Chennai: Already underpaid and insecure, the exploitation of teachers and staff of private colleges and schools continues unabated in Tamil Nadu during the pandemic. Unable to bear the brunt of the non-payment and massive wage cuts for months together, many have ended their lives. Till September 2021, seven had died by suicide, while another one died after falling from a tree.
Various organisations have been critical of the government's apathy to their repeated pleas for regulation of private institutions. The unorganised nature of employees in private institutions is only helping managements to increase exploitation.
The National Human Rights Commission (NHRC) has refused to enquire into the incidents of alleged suicides and accidents of these employees.
The lockdown since March 2020 due to the COVID-19 pandemic has only worsened the plight of the staff in several private educational institutions in Tamil Nadu, with them facing issues ranging from wage cuts and non-payment of salary for months.
"Several private institutions have reduced wages and not paid employees yet. This has led to several employees ending their lives", alleged KM Karthick, president of the All India Private College Employees Union (AIPCEU).
Several others have left their teaching jobs and taken up menial jobs, including as daily wagers, for survival.
"One such person, Loganathan, who worked as an assistant professor of Maths at Nazareth College of Arts in Chennai, died after falling from a palm tree", said Karthick. It is not clear whether it was an accident.
Of the eight who lost their lives, six are below 40 years old. The inability to fend for their families has been attributed as the possible reason for these suicides.
"Many of them were unable to look after their families due to the apathy from the institutions. The government is highly insensitive to the demands of the community", added Karthick.
A 35-year-old woman teacher from Cuddalore, who worked in a matriculation school ,and a 32-year-old assistant professor from a Madurai engineering college are also among those who allegedly died by suicide due to non-payment of salary and termination from their jobs.
GOVT ‘INSENSITIVE’ TO APPEALS
The AIPCEU and teachers' association of private schools have narrated their plight to these schools as well as the state higher education minister.
"Our community feels betrayed by the government", says Karthick. "Despite making several representations to the government on the pathetic status of employees of private schools and colleges, no action has been taken by the government", he added.
Though the institutions cite closure due to pandemic for their action, the associations of school and college managements have ensured collection of fees through legal action.
Meanwhile, the Tamil Nadu unit of the Communist Party of India (Marxist) or CPI(M) has submitted a charter of demands seeking redressal of these issues about the functioning of private institutions and delayed and non-payment of salaries to the employees.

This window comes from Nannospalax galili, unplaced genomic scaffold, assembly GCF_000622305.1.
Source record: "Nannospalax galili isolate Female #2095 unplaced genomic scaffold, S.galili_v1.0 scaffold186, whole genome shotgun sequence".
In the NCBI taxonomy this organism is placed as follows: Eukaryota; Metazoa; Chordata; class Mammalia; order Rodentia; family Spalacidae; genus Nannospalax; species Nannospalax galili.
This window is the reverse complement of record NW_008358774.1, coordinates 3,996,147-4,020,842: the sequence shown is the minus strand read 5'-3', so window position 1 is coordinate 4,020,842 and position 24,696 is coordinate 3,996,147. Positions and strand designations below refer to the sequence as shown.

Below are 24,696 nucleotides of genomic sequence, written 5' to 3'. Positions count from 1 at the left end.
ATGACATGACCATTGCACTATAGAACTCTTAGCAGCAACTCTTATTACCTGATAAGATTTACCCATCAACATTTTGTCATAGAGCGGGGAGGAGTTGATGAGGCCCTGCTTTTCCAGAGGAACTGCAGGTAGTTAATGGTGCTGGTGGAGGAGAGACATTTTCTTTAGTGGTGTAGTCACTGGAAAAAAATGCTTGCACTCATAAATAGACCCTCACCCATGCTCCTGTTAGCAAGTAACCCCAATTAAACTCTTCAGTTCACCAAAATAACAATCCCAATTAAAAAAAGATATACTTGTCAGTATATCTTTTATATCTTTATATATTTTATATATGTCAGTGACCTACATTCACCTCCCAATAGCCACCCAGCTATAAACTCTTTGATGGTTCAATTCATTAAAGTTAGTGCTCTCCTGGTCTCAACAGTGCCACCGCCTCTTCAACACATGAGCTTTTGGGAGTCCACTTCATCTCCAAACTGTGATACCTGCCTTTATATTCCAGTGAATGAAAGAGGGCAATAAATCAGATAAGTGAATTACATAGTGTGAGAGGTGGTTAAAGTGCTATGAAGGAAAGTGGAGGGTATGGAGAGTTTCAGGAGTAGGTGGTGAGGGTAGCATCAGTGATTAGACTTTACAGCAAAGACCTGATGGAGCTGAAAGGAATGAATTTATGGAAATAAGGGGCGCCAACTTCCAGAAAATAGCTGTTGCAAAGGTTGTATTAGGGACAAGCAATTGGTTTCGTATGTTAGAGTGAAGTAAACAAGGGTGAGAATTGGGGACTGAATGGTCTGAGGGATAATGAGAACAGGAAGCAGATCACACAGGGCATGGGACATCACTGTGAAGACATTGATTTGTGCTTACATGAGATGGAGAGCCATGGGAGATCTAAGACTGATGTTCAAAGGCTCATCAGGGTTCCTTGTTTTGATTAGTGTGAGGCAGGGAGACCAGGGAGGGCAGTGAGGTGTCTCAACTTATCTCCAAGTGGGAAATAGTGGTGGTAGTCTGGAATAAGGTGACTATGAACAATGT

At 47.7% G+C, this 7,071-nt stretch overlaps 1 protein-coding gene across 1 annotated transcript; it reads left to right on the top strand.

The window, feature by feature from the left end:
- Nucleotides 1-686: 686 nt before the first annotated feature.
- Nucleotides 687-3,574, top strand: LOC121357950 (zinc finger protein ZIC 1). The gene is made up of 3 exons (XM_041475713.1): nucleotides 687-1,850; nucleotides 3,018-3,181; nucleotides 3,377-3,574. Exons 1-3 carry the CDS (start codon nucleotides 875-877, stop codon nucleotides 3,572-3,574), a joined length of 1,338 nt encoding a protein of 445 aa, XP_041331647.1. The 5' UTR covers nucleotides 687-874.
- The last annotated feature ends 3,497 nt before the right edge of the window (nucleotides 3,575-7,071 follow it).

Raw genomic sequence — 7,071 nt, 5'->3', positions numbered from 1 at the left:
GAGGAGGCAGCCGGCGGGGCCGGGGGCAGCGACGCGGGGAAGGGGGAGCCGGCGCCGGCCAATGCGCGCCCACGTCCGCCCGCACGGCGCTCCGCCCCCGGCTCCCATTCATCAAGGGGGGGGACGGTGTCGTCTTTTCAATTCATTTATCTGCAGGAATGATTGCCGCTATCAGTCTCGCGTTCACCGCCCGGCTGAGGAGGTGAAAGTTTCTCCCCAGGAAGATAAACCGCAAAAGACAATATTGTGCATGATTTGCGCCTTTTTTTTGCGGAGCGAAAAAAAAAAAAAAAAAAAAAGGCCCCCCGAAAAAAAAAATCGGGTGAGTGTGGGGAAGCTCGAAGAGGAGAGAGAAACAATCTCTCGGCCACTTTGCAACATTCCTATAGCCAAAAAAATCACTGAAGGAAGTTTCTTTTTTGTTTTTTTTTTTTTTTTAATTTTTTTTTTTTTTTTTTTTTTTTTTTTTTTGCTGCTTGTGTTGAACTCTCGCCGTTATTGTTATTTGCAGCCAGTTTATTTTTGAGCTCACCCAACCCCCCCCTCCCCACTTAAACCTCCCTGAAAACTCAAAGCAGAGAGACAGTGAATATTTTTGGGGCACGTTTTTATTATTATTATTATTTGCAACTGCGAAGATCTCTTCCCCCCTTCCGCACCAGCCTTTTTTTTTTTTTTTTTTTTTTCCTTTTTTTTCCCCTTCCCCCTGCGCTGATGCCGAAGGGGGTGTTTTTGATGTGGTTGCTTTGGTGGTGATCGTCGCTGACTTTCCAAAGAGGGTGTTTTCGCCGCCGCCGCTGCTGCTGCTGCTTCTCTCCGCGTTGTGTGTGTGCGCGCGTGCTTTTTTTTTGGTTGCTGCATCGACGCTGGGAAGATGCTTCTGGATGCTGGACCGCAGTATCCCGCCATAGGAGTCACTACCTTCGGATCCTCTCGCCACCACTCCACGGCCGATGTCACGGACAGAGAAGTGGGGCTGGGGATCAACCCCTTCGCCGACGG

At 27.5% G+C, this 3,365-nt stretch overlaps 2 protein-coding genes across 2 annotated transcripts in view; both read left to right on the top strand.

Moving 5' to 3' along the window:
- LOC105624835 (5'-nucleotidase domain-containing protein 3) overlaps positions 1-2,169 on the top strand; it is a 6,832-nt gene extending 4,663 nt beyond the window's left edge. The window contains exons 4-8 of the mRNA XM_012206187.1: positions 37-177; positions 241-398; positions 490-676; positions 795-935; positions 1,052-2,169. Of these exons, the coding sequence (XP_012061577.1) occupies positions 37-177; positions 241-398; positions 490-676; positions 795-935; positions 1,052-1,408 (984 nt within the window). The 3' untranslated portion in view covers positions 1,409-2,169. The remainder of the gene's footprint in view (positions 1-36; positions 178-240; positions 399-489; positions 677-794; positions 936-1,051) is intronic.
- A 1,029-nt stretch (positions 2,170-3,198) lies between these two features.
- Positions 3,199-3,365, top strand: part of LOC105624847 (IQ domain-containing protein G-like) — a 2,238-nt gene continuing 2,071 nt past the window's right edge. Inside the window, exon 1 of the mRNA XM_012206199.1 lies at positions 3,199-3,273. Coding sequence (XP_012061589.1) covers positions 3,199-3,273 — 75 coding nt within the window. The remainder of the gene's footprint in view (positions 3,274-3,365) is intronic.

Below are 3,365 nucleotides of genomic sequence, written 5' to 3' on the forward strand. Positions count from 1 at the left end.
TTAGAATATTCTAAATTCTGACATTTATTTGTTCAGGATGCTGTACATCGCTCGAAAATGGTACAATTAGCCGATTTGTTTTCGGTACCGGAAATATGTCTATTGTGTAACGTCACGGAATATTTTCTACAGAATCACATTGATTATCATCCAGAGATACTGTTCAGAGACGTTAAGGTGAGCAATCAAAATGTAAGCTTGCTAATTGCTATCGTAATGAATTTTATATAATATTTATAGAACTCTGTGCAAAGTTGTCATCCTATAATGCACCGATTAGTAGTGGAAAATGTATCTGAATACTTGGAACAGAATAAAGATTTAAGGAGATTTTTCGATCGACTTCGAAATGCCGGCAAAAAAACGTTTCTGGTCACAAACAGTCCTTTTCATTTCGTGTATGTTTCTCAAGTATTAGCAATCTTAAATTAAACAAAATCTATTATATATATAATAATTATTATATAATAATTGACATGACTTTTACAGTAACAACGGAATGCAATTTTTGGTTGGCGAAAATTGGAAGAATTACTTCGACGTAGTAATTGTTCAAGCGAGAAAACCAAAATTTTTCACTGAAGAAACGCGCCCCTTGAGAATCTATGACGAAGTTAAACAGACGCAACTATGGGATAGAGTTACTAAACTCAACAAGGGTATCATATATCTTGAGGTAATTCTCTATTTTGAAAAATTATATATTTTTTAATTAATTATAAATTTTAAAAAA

"The CPI(M) is the only party to raise concerns about the sufferings of the employees of private institutions", Karthick said.
"Around 80% of the faculty in colleges and 50% in schools belong to self-financing institutions. Despite regulations from the bodies concerned, the employees are paid a lower salary, which is being further cut down citing the pandemic", said K Balakrishnan, CPI(M) state secretary, in a letter addressed to chief minister M.K. Stalin.
"Most of the teachers in private schools are paid around Rs 10,000, and assistant professors in engineering colleges draw a salary of Rs 25,000 in a majority of the institutions. The government must ensure that the community is ensured social security measures and other demands by constituting a committee", he demanded.
NHRC TURNS DOWN PLEA
The NHRC has rejected an appeal asking it to inquire into the incidents of suicides and accidents of seven private institution employees.
"I registered a complaint with the NHRC to conduct an enquiry into the incidents. But the commission has rejected it, citing that 'the allegations do not make out any specific violation of human rights," Karthick said.
The NHRC, on two previous instances, refused to hold an inquiry on faculty suicides in 2018.
"One Mr Vasanthavanan died by suicide after his institution refused to return his certificates. The NHRC refused to hold an inquiry at that time also", Karthick said.
The All India Council for Technical Education (AICTE) has warned the affiliated institutions not to retain the original documents of the faculty. "But the certificate slavery continues in the educational institutions", Karthick added.
The AIPCEU has called upon the union and state governments to intervene and act immediately to end the miseries of the employees of several private institutions.